Most of our focus in recent weeks has been on the multi-layered web of challenges facing the International Olympic Committee (IOC) as it tussles with bidding apathy and a reputation tainted by doping and corruption scandals.
Some of these problems are unique but most are being felt across sporting landscapes. Indeed, many are also a source of concern for the International Paralympic Committee (IPC) as it begins a landmark year of internal change. Nominations opened last week for all IPC Governing Board positions as the organisation prepares to elect just the third President in its 28-year history on September 8 in Abu Dhabi.
Canadian Robert Steadward was elected the founding head when the IPC replaced the International Co-ordination Committee of World Sports Organisations for the Disabled in 1989. He was replaced 12 years later by former wheelchair basketball player Sir Philip Craven. The Briton, appointed an IOC member in 2003, then capitalised on a new constitutional structure introduced in 2005 which has led to his three four-year terms "kicking off again", allowing him to serve for 16 rather than 12 years.
He will be remembered more for the past year than the 15 which preceded it.
A straight-talking Lancastrian, Sir Philip knows how to play politics with the best of them. Like his IOC counterpart Thomas Bach, he was pictured clinking champagne glasses with Russian President Vladimir Putin in numerous photos during Sochi 2014. He did not initially give the impression that he was going to be the one to take a principled stand when evidence emerged suggesting those Paralympic Games were tainted by institutional doping.
But, after staying quiet during the IOC vote in Rio de Janeiro at which only his fellow countryman Adam Pengilly opposed Russian participation in the Olympic Games, Sir Philip then took most people by surprise by banning the world’s largest country from the subsequent Paralympics.
It was a brave move as the IPC was immediately faced with an eruption of opposition; vocally from figures within Russia and more subtly from those in the Olympic movement. At the same time, he and other IPC officials played a public relations blinder by going public about their concerns a month before the Paralympics started to put pressure on Brazilian politicians to pledge the necessary funds. Expectations were so low that the Games are now considered a resounding triumph.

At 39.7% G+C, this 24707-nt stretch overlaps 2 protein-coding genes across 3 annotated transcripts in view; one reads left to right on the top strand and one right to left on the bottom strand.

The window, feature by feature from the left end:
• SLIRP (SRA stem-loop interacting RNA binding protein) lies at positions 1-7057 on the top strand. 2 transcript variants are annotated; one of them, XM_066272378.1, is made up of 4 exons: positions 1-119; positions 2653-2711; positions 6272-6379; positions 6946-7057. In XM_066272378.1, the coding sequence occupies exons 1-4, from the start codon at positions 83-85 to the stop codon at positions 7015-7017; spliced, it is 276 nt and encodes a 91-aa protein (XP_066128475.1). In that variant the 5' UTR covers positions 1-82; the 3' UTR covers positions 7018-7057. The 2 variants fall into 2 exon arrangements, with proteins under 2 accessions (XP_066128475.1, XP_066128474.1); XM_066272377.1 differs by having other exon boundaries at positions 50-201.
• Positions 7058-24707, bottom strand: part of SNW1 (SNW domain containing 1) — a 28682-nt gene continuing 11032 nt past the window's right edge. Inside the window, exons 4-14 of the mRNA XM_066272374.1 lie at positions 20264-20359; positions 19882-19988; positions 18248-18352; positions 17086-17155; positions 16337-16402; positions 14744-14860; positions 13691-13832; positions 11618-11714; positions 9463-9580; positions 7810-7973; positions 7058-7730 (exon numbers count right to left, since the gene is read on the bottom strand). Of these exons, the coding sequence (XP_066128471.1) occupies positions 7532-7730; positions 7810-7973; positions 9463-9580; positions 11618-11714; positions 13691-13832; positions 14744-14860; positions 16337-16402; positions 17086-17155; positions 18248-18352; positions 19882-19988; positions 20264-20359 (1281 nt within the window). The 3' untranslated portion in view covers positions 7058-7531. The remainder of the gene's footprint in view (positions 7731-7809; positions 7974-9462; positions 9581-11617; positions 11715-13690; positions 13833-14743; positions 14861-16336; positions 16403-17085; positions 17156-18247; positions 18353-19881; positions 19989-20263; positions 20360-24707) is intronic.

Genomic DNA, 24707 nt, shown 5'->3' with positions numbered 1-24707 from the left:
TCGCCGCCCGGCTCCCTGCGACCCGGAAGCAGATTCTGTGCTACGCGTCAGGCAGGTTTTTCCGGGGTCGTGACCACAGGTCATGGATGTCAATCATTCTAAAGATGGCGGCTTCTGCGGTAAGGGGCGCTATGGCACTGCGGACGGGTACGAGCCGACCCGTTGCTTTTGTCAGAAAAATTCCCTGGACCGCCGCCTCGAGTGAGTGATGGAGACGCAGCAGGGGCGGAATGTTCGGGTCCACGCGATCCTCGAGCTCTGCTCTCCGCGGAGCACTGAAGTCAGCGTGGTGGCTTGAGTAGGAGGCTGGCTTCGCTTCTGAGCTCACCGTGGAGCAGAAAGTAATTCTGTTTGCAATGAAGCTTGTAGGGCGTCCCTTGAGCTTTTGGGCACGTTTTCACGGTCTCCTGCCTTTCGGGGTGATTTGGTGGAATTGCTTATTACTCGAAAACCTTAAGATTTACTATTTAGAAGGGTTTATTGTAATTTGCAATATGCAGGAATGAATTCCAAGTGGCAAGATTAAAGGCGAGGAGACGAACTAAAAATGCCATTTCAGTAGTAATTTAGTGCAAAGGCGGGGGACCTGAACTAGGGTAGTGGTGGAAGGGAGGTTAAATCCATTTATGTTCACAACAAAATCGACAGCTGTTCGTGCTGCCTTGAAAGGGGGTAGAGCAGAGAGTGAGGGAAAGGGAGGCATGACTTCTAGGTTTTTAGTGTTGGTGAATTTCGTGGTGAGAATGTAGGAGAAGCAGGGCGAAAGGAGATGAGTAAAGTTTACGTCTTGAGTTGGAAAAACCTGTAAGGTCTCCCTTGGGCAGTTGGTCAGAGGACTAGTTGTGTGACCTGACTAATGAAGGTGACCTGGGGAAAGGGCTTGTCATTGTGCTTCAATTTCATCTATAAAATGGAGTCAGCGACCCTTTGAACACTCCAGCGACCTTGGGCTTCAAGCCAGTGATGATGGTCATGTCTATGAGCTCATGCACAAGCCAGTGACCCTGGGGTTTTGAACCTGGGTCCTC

Sir Philip has not played it perfectly since - being implicated in a prank phone call criticising Bach and the IOC being one, quite high-profile, blunder - but overall he has shown the decisive leadership that other organisations have been lacking.
Resolving the Russian suspension will be the number one priority for Sir Philip’s successor before Pyeongchang 2018 opens next March.
But there are many other key Paralympic issues on the table which have understandably been on the backburner in recent months.
The first, and arguably most important, relates to relations with the IOC. The IPC are still dependent on their big brother for choosing, preparing for and - to a large extent - financing the Summer and Winter Games, so they cannot afford to fall-out too much.
Sir Philip is currently the only Paralympic representative in the IOC, so the only one to have a vote in host city elections. However, he is only a member due to his IPC Presidency, so is now set to lose his place five days before the September 13 vote in Lima between Los Angeles and Paris for the right to host the 2024 Summer Olympic and Paralympic Games.
Pat McQuaid immediately ceased to be a IOC member after being defeated by Brian Cookson as International Cycling Union President in 2013. The same thing happened last year when Ottavio Cinquanta stopped being head of the International Skating Union. Given Sir Philip’s persona non grata status in IOC corridors, it seems unlikely Bach will consider any exception this time around.
It is vital that the new IPC President must work to address these issues in the future. Here in Pyeongchang, for instance, and again in Beijing in five years’ time, it must be a concern that the Paralympics will take place in March where there is a woefully low amount of snow on the ground.
Other key issues relate to broadcasting, marketing and promotion, all of which remains poor outside the Games-period itself. The age-old problem of classifications has also still not been resolved amid concerns over consistency and athletes being put into the wrong category.